Proposal to ban sheeting hits snag

Keith Wallis

GOVERNMENT bungling is jeopardising plans to ban thick plastic sheeting used to envelope construction and demolition sites.

Three departments - Fire Services, Buildings and Labour - have set up a working party to look at ways of outlawing the ubiquitous red, white and blue material on safety grounds.

It wants to replace it with netting and proposes hefty penalties.

But equally tough fines are planned by the Environmental Protection Department (EPD) which wants to force contractors to use it under draft construction dust control regulations.

Both sides were unaware of each other's contradictory proposals.

Fred Tromp, assistant director of environmental protection in EPD's Air and Noise Division, admitted he had been left in the dark.


'We would want to talk to these other departments. But we always take the position safety must come first.' Chan Tat-king, Labour Department chief factory inspector, said the danger from sheeting was twofold.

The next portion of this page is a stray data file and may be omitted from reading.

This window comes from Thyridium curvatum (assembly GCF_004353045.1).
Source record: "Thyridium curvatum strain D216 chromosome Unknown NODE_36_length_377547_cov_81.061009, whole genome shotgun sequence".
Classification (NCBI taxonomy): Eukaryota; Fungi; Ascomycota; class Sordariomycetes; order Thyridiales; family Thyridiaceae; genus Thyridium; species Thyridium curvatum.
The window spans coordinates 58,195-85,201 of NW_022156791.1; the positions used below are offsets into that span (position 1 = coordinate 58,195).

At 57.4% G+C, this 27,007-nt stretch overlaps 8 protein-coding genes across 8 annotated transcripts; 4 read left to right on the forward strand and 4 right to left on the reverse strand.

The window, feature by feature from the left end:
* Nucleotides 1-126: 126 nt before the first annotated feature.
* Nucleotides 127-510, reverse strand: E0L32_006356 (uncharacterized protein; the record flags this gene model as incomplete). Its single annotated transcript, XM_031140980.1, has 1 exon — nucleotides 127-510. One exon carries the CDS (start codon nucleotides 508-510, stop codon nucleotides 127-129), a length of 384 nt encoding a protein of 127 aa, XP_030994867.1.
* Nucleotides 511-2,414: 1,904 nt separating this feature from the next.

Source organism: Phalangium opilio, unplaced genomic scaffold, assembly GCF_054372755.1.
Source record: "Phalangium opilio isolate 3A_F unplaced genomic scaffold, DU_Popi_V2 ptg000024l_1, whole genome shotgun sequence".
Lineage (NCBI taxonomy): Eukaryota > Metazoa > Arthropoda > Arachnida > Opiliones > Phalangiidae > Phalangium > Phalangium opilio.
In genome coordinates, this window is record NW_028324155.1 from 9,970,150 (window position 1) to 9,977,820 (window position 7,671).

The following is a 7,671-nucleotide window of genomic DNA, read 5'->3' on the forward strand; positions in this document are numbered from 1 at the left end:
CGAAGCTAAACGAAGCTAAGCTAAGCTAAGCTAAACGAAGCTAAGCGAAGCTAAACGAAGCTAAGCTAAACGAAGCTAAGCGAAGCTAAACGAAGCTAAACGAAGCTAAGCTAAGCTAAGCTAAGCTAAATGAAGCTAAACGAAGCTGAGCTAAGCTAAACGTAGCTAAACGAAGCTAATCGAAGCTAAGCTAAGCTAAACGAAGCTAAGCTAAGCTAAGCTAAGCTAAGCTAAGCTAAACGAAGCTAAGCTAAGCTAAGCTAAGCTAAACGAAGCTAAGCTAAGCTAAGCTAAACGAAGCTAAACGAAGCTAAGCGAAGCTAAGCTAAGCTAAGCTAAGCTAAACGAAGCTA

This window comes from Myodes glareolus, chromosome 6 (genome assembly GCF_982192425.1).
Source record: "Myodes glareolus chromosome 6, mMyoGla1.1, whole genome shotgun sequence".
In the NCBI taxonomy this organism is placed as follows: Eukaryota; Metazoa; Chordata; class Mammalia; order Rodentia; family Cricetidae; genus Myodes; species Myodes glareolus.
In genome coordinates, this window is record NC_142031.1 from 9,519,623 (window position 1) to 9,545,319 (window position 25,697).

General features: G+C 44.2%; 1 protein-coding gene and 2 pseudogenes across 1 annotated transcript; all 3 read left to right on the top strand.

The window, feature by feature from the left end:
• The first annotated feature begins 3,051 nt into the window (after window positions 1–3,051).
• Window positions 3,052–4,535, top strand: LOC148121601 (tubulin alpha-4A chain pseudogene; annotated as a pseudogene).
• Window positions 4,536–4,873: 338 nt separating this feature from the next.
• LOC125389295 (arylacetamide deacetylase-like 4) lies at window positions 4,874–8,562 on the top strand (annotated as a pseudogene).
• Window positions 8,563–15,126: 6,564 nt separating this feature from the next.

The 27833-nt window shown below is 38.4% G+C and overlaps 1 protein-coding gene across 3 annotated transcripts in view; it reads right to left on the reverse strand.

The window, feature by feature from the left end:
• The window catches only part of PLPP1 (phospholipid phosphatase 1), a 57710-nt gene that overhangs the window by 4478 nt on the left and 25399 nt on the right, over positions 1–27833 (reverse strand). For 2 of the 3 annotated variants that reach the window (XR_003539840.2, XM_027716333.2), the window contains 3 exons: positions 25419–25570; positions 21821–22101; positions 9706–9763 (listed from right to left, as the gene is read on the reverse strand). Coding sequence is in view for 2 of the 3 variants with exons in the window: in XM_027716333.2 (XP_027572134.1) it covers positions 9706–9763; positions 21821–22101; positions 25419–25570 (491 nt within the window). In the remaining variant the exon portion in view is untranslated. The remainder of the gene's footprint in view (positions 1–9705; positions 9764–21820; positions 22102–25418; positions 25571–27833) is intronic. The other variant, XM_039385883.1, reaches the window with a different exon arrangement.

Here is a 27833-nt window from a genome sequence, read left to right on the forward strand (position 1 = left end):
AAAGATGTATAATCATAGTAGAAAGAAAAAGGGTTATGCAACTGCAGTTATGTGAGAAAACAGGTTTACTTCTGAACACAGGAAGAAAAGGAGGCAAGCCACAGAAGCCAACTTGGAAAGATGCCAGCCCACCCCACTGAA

First it acts as a sail during strong winds, pulling scaffolding over. Ten people have died in recent years as a result of wind-induced scaffolding collapses.

The material also poses a huge fire risk. But an EPD insider said it helped protect the public from falling debris and dust.

Mr Tromp agreed large parts of the EPD's dust control rules may have to be rewritten, making a nonsense of the current consultation exercise as the 10 Works Branch departments and other agencies will have to be approached again.


An EPD insider tried to put on a brave face.

'It is too early to say what the outcome might be because the plans are still subject to major changes,' he said.


Alternative measures would be to limit dust emissions from source using special suction equipment, or use flame retardant plastic sheeting.

The Hong Kong Construction Association has objected to the EPD's plan.

'Wrapping a building up in impervious plastic will make it very hot inside the building. This will make it very dangerous,' said secretary-general Patrick Chan Wing-tung.